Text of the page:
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Effects of body composition profiles on oncological outcomes and postoperative intraabdominal infection following colorectal cancer surgery

Published:October 26, 2020DOI:https://doi.org/10.1016/j.soard.2020.10.022

      Highlights

      • Myopenia and adiposity show prognostic effects on DFS in patients with colorectal cancer
      • subcutaneous adipose tissue reflects an energetic storage favorable to face colorectal cancer
      • Muscle mass loss may represent a modifiable risk factor in colorectal cancer
      • Interpretation of CRP level must take into account adiposity to avoid unnecessary interventions

      Abstract

      Background

      Anthropometric data as prognostic factors of colorectal cancer are promising but contradictory. The aim of this study was to assess the preoperative body composition profiles as predictive factors for postoperative, oncologic, and inflammation outcomes.

      Objectives

      We sought to assess the impact of body composition profiles on short- and long-term outcomes and on postoperative inflammatory response in a clinical setting for patients following curative intent surgery for colorectal cancer.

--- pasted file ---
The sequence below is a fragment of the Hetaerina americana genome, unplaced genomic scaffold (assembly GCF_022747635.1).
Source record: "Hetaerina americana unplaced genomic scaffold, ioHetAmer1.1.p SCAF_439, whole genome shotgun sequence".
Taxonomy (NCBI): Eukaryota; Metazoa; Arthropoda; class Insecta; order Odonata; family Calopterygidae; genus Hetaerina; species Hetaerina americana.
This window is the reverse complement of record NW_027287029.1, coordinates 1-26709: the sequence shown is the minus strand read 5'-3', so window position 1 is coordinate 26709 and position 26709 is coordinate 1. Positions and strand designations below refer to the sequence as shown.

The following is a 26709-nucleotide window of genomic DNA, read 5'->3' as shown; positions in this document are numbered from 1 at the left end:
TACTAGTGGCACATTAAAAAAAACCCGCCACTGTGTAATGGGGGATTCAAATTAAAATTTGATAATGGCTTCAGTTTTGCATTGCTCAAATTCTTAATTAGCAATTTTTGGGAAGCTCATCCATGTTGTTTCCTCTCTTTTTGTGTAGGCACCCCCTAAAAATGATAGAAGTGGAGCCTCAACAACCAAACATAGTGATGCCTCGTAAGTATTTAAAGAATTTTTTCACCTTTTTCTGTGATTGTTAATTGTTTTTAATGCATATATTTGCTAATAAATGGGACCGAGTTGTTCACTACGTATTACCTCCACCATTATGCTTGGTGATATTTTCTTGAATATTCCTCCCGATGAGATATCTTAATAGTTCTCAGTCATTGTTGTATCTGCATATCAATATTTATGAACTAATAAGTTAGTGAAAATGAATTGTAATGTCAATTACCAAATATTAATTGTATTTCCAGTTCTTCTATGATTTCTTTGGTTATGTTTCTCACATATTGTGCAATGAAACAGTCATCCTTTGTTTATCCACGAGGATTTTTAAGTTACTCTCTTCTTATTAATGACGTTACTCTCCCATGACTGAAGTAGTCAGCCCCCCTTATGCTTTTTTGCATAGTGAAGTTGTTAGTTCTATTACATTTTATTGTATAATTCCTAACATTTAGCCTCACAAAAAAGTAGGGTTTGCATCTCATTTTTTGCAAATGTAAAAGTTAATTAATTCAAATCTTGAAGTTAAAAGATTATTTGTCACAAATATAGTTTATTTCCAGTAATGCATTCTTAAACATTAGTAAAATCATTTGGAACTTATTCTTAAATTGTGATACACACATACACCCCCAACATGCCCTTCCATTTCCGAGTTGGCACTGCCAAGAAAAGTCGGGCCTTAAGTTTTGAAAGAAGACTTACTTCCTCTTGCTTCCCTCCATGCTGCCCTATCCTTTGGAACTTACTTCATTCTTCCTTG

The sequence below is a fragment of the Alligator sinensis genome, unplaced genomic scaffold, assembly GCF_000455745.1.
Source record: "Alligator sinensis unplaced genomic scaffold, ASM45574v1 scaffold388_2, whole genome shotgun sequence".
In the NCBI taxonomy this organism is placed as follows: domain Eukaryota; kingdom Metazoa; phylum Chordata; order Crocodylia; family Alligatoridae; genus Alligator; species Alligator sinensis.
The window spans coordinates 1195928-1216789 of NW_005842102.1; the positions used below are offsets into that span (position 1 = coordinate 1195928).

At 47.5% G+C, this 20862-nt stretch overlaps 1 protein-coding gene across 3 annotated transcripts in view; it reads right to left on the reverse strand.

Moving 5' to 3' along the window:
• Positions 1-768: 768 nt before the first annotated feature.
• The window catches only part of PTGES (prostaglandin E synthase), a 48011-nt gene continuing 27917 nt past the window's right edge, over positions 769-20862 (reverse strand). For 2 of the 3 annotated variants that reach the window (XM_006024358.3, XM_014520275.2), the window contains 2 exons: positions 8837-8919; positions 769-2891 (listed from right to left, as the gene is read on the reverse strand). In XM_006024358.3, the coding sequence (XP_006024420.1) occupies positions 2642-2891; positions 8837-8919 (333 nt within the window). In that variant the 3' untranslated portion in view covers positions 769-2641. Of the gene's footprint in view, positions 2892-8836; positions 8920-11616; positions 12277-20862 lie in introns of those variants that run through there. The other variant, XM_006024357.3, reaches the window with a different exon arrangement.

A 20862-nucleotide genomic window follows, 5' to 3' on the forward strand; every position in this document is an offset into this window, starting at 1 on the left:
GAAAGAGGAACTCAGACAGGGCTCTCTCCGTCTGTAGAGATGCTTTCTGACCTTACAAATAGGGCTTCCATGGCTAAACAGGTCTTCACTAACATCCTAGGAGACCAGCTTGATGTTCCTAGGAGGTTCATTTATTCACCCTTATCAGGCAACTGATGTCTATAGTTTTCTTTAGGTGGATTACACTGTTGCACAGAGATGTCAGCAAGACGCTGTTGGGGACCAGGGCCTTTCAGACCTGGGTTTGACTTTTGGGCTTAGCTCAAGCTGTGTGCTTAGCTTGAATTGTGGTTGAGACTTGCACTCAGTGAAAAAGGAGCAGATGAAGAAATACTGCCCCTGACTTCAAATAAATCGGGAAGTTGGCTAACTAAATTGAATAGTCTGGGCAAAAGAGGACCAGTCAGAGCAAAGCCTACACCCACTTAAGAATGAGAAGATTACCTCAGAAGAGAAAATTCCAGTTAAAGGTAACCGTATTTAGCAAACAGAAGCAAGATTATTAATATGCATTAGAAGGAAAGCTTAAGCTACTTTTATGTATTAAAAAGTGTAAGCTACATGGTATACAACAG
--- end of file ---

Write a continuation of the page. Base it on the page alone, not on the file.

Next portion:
Setting

      University hopsital

      Methods

      We analyzed 122 patients from a prospective cohort (IMACORS) with colorectal cancer undergoing curative-intent surgery from 2011 to 2014. Musculature, total, visceral, and subcutaneous adiposity were measured from a preoperative CT scan and outcomes were compared between profiles.

      Results

      Preoperative myopenia was an independent predictive factor of recurrence (HR = 3.3 95% CI = 1.6–6.9; P = .002) while subcutaneous adiposity was a protective factor (HR = .4 95% CI = .2–.9; P = .03). No anthropometric measurement was predictive of overall survival and postoperative intra abdominal infection was not determined by body composition profiles. Preoperative and D4 CRP levels were significantly higher in patients with subcutaneous adiposity.

      Conclusions

      Myopenia and subcutaneous adiposity seemed to have independent and opposite prognostic effects on recurrence. Muscle mass loss may represent a modifiable risk factor while the amount of subcutaneous adipose tissue reflects an energetic storage favorable to face this pathologic process.

      Keywords

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